Porter Square Books draws workers Thursday as well as browsers. (Photo: Marc Levy)

Porter Square Books will reinstate its writer-in-residence program in February, the store announced last week on Twitter.

The bookstore will select two writers – one youth- and one adult-focused – from an applicant pool to write articles for the store’s blog, interact with other authors, participate in store events and use store space to work on their own pieces, store owners said.

Writers-in-residence will get a 40 percent discount on store and cafe products, have access to the “Cambridge Edition” office at 25 White St. after 5 p.m. and on weekends (“a quiet space with flat surfaces,” is the only promise), a chance to contribute to staff recommendations and a launch party “if, ahem, I mean, when” a book is published. Writers will also gain access to a bookshelf full of galleys – not-yet-released books – to use for inspiration and see which publishers might be a good match.

“We are always looking for more ways to bring the resources and the world of books to our community,” said Josh Cook, co-owner and marketing director of Porter Square Books in Cambridge and a writer. “We have a very literary community – you can’t throw a rock without hitting a published writer in Cambridge – and there isn’t a lot that we can offer to the writers in our community, but this is one of those things. That was the goal, to try and bring some of the resources that the writers who’ve actually worked here have used and benefited from to the wider community.”

While Cambridge’s other independent bookstore, Harvard Book Store, doesn’t have a writers-in-residence program, Porter Square Books is not first with the idea. There are similar programs at shops such as Alley Cat Books in San Francisco, Bookshop Santa Cruz in California and Big Blue Marble Books in Philadelphia, Forbes reported.

Writers-in-residence go remote

The program began in 2019 with authors Kathryn Amato and Catherine Flora Con. The store was closed to in-person customers by the Covid pandemic in early 2020, giving writers Justin Chen and Sacha Lamb just a month before the program moved online. Even though the remainder of the 2020 residency was “diluted,” Chen said the experience was still helpful.

Writing is an isolated pursuit, and it was nice to be part of a community through the residency, said Chen, a self-described “scientist turned writer” who now works as director of external affairs for OpenBiome, a healthcare nonprofit in Porter Square. Since the program, Chen has had several personal essays published.

“As a writer, you want to write stuff that you’re happy with, whether it gets published or not. It’s really helpful to have some validation sometimes, to see that you’re on the right path or that others appreciate or empathize with your writing,” he said. “That was one of the most valuable things for me – just to have that kind of support to think, ‘Yeah, other people do see me as a writer, it’s not just all in my head.’ That was really helpful for me.”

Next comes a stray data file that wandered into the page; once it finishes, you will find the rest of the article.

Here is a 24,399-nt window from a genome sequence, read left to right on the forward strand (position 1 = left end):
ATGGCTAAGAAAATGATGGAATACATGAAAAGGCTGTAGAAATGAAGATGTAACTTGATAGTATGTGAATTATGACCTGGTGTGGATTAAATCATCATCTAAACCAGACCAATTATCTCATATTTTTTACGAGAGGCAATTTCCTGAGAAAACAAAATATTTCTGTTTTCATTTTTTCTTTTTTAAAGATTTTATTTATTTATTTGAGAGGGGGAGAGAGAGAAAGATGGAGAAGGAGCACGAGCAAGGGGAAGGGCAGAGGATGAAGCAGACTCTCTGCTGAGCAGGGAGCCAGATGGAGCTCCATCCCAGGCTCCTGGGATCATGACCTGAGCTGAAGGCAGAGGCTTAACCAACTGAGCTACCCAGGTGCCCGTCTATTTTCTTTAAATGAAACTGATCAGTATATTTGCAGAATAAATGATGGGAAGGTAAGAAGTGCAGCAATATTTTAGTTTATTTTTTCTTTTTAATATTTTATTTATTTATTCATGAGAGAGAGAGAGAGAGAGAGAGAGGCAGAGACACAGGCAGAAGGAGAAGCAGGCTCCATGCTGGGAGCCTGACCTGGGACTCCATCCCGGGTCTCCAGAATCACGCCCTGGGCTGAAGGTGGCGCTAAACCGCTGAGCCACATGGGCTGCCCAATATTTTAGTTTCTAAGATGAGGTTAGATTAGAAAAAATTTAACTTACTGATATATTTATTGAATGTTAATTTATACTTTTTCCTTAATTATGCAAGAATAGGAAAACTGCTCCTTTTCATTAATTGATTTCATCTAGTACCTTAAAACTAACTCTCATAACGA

Lamb, the 2020 writer-in-residence for young readers, also found her time in the residency valuable. In an email, Lamb – who expects publication of her debut novel, “When The Angels Left the Old Country,” in October – said she was happy the residency program is opening up again.

“It’s so valuable having a dedicated space to work in (and discounted drinks!),” she said. “I was very sorry to have my residency cut short by the pandemic, but I’m so glad [the store] came through thriving and able to offer that opportunity to other local writers.”

“You’re participating in the community”

Porter Square Books opened in 2004, surviving the threats of chains such as Barnes & Noble and the e-tailer Amazon that proved fatal to many other independent stores. Cook attributes it to the store’s commitment to the community and to providing experiences in addition to bookshelves. The store offers a variety of events and programs such as silent reading parties, author talks, a summer series of concerts and a fan fiction writing panel.

“We really try to be book-lovers who talk to people rather than people who sell books,” he said. “On our social media, we don’t have an official store voice – the people who are writing write in their voice. You’re always talking to a human when you’re talking to Porter Square Books.”

Cambridge, he said, “is also a place that is hungry for literature, hungry for books, and we have advantages that not every store has, being in such a literary, readerly place. I really think it’s that sense that you’re not just shopping when you’re here, you’re participating in the community.”

People of Cambridge, Somerville, Arlington, Belmont, Watertown, Medford and Boston are invited to apply for the writer-in-residence program positions through July 31, with winners announced Oct. 27.